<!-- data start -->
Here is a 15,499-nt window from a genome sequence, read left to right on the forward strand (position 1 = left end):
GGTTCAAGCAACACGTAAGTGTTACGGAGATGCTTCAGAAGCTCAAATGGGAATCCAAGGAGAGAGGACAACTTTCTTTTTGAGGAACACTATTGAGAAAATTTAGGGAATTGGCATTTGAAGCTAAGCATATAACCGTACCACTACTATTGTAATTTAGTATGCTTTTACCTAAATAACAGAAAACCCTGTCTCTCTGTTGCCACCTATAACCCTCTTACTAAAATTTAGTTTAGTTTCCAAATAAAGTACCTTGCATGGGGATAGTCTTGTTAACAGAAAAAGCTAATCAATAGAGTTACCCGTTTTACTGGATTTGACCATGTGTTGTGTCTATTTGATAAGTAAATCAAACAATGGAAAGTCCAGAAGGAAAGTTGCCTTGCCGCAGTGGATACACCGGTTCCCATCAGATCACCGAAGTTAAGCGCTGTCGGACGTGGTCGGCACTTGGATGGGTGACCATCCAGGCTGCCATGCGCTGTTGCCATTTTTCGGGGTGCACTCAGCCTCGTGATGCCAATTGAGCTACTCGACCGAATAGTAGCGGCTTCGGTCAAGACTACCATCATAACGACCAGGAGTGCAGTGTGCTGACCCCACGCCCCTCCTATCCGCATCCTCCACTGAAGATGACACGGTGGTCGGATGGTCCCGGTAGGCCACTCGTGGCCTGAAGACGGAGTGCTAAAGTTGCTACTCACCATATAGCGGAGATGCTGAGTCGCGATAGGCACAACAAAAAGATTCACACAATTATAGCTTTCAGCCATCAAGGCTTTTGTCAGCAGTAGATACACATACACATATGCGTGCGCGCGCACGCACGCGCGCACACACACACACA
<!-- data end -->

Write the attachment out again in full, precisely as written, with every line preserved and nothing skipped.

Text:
Here is a 15,499-nt window from a genome sequence, read left to right on the forward strand (position 1 = left end):
GGTTCAAGCAACACGTAAGTGTTACGGAGATGCTTCAGAAGCTCAAATGGGAATCCAAGGAGAGAGGACAACTTTCTTTTTGAGGAACACTATTGAGAAAATTTAGGGAATTGGCATTTGAAGCTAAGCATATAACCGTACCACTACTATTGTAATTTAGTATGCTTTTACCTAAATAACAGAAAACCCTGTCTCTCTGTTGCCACCTATAACCCTCTTACTAAAATTTAGTTTAGTTTCCAAATAAAGTACCTTGCATGGGGATAGTCTTGTTAACAGAAAAAGCTAATCAATAGAGTTACCCGTTTTACTGGATTTGACCATGTGTTGTGTCTATTTGATAAGTAAATCAAACAATGGAAAGTCCAGAAGGAAAGTTGCCTTGCCGCAGTGGATACACCGGTTCCCATCAGATCACCGAAGTTAAGCGCTGTCGGACGTGGTCGGCACTTGGATGGGTGACCATCCAGGCTGCCATGCGCTGTTGCCATTTTTCGGGGTGCACTCAGCCTCGTGATGCCAATTGAGCTACTCGACCGAATAGTAGCGGCTTCGGTCAAGACTACCATCATAACGACCAGGAGTGCAGTGTGCTGACCCCACGCCCCTCCTATCCGCATCCTCCACTGAAGATGACACGGTGGTCGGATGGTCCCGGTAGGCCACTCGTGGCCTGAAGACGGAGTGCTAAAGTTGCTACTCACCATATAGCGGAGATGCTGAGTCGCGATAGGCACAACAAAAAGATTCACACAATTATAGCTTTCAGCCATCAAGGCTTTTGTCAGCAGTAGATACACATACACATATGCGTGCGCGCGCACGCACGCGCGCACACACACACACA